Untitled [dancing] by George Rodger
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Gelatin silver print
Artist stamp, in ink, with annotations, in pencil, au verso
Printed circa 1955
Image credit: Estate of George Rodgers / Magnum Photos
George Rodger (1908 – 1995) was born in Hale, Cheshire, and spent his childhood in Cheshire and Scotland. He attended St. Bee’s College, Cumbria but left early to join the British Merchant Navy, spending two years travelling the world. At twenty, he went to America where he worked at various jobs during the depression. Returning to England in 1936, he joined the BBC as a photographer.
At the outbreak of war he became a correspondent for the American magazine LIFE, and for the next seven years his assignments took him to sixty-two countries where he covered over eighteen war campaigns. Some of his most notable photographs during the war included the London Blitz, West Africa with the Free French, the fall of Burma, the Sicilian and Salerno landings, the Battle of Monte Cassino, the D-Day Normandy landings, the Liberation of Paris, Brussels Holland and Denmark, the Surrender at Luneberg and the liberation of Bergen-Belsen Concentration Camp.
Known as “The quiet Englishman” because of his self-effacing demeanour, George Rodger described himself as a dreamer who took up photography to see what the world had to offer beyond his horizons. This exploration would take him into desert, jungle, war and many parts of the world. And in 1947 he would join Robert Capa, Henri Cartier-Bresson and David (Chim) Seymour in establishing the renowned photographic agency Magnum Photos.
His main work concerned the vanishing tribes and wildlife of Africa and the documentation of ethnic people in remote areas. He also travelled extensively throughout the Far East, India and the Middle East, writing and illustrating articles for magazines in Europe and America.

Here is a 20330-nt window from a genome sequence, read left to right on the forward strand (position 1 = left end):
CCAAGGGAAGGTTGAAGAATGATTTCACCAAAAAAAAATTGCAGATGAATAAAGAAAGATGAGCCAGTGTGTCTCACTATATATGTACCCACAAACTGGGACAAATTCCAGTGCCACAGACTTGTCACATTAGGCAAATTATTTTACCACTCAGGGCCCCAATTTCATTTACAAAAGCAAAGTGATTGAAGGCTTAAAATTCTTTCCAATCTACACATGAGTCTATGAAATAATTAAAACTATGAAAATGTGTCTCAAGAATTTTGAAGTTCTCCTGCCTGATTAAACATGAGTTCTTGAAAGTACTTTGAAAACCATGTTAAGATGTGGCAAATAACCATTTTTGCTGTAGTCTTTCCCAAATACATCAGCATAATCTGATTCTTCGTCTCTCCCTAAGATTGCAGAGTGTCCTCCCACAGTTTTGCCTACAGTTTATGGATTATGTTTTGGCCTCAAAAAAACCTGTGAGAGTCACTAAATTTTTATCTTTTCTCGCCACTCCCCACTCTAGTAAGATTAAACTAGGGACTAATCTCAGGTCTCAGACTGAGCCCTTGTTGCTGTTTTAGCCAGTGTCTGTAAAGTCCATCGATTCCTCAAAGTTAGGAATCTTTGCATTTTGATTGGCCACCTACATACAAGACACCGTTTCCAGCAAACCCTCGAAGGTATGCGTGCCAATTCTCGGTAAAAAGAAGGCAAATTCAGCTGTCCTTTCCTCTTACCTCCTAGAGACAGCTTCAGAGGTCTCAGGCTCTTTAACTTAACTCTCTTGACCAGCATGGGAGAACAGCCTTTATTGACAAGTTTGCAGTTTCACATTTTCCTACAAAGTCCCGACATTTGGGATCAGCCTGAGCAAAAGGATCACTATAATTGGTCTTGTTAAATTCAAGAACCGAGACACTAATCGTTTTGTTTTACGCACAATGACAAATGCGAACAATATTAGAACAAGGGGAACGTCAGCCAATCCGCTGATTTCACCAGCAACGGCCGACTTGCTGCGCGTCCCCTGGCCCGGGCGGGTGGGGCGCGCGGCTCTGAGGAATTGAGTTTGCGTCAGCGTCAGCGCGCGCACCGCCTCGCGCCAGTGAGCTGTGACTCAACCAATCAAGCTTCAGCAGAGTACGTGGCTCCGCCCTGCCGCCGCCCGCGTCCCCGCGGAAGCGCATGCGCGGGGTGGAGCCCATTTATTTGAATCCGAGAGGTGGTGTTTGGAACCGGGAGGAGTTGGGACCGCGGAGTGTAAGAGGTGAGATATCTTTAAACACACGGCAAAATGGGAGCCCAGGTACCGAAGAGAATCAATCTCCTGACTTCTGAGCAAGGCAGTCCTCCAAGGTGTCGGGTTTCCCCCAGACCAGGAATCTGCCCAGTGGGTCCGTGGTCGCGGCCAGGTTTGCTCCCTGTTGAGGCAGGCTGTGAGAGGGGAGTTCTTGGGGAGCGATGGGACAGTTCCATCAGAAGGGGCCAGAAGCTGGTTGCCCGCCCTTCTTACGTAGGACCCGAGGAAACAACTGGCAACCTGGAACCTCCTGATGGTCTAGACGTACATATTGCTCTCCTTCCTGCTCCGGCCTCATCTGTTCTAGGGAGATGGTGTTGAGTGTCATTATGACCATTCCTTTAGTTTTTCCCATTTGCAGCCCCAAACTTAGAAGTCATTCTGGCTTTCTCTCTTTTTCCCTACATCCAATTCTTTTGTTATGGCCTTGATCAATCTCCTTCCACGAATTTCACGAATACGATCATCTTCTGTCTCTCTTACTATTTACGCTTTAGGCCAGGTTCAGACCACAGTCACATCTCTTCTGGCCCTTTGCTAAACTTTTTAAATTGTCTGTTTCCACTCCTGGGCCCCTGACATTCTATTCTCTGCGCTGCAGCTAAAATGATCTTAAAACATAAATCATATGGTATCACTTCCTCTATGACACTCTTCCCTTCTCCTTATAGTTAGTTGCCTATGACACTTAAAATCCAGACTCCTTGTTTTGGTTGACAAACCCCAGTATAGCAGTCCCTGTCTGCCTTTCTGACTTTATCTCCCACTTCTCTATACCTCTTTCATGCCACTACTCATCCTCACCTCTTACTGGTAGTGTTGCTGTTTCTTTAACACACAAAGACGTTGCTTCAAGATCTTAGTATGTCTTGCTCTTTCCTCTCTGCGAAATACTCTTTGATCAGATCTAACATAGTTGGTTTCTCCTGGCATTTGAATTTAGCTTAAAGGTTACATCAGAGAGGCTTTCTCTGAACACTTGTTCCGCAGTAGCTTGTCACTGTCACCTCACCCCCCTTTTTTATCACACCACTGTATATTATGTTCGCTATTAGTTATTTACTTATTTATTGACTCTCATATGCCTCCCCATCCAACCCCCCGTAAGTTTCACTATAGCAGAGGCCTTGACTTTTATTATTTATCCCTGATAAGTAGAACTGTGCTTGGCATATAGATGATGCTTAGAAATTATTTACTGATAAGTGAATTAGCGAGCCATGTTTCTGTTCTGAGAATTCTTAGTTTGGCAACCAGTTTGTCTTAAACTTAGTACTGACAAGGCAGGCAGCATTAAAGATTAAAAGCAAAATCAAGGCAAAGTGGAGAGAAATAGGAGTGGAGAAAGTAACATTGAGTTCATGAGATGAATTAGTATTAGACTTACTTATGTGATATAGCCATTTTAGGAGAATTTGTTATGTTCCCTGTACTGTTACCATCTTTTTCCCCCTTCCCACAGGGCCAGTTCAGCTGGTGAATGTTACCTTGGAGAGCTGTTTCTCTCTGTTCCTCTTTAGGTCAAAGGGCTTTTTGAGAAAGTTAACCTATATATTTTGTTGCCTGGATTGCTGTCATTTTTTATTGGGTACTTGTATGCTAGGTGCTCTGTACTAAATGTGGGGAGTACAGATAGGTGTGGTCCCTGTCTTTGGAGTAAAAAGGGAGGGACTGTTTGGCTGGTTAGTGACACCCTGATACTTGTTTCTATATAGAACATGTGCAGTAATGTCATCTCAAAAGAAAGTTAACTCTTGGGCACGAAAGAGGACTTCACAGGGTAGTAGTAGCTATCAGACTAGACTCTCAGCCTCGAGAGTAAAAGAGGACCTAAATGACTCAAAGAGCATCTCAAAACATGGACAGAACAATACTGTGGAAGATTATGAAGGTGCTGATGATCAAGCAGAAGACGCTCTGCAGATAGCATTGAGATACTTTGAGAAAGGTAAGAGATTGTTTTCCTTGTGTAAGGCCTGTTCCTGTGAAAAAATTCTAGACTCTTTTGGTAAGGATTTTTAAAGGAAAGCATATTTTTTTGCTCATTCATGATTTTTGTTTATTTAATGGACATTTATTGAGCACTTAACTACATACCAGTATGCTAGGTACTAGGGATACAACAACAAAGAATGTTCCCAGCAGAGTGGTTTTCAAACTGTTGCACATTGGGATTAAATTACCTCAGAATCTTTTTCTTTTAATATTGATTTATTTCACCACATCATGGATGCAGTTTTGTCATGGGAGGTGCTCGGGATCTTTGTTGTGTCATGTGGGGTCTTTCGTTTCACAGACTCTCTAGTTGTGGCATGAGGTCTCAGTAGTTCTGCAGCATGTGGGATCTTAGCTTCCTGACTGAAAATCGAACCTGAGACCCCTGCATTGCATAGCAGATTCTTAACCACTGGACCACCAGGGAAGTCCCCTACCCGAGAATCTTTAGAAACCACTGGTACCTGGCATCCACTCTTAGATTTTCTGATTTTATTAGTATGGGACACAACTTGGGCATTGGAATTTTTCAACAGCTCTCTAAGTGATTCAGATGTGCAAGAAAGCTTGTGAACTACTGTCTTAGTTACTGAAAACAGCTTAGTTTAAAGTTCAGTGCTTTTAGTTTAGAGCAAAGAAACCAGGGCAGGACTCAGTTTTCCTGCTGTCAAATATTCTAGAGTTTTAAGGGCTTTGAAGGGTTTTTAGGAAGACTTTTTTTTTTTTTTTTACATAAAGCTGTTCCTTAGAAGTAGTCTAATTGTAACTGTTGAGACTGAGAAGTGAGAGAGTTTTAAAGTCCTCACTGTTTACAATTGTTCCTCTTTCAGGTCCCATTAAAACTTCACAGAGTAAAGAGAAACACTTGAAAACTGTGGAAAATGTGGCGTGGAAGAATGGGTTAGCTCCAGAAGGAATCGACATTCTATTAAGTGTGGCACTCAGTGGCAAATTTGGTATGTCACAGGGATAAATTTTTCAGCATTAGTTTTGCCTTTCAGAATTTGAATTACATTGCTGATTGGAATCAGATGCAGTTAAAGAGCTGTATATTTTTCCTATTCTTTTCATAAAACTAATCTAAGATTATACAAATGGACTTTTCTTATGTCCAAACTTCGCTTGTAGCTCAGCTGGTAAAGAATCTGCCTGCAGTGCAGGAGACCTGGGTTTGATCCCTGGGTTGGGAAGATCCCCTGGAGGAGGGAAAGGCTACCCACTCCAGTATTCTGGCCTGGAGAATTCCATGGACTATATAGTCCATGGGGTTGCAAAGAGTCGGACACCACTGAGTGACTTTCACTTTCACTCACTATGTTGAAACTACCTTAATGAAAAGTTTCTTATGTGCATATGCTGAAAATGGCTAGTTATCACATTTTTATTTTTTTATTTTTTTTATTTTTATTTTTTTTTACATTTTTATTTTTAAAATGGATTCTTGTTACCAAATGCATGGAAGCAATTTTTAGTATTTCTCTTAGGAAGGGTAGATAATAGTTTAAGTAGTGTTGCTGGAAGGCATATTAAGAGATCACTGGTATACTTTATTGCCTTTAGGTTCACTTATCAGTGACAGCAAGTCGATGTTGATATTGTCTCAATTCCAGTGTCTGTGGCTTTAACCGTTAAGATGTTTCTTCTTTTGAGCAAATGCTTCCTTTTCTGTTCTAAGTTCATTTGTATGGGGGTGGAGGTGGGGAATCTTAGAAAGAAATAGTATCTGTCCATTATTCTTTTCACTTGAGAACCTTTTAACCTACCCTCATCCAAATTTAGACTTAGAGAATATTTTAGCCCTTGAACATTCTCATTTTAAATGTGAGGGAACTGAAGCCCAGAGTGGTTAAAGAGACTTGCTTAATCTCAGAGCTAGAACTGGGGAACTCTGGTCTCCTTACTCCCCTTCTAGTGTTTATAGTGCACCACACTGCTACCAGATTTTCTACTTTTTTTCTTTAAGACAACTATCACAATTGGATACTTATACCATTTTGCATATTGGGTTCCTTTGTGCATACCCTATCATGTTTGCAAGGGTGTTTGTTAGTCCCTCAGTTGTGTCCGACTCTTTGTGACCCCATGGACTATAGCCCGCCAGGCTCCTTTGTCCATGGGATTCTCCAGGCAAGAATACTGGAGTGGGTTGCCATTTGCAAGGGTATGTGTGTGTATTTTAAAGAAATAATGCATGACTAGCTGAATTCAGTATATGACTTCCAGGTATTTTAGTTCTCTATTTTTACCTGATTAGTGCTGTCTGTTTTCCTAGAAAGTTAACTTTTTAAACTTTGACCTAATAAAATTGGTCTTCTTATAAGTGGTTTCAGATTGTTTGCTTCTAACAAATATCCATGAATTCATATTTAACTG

In 1959, George Rodger and his wife settled in the small village of Smarden, in Kent, where he wrote and illustrated for magazines but still continued his travels, mainly to Africa which, with his camera, was his favourite hunting ground.
Source: George Rodger Photographs
This listing is for George Rodger’s 1948 picture of a Bachimbri girl dancer, photographed in Uganda during a cross-continent road trip that started in Cape Town and ended in Cairo. The photograph was made less than a year after leaving LIFE to establish Magnum Photos along with Robert Capa, Henri Cartier-Bresson, and David Seymour. The composition is typical of Rodger’s pictures of the peoples and rituals of the many societies in Africa he encountered and was welcomed into. Worth noting is how his photographs were not “packaged” to reinforce the typical post-colonial narrative that was prevalent in the reportage of the time.
The second image presents a verso view of the print, showing annotations and Rodger’s studio stamp.
- George Rodger 1908 - 1995 - George Rodger Photography, 2017
George Rodger - Magnum Photos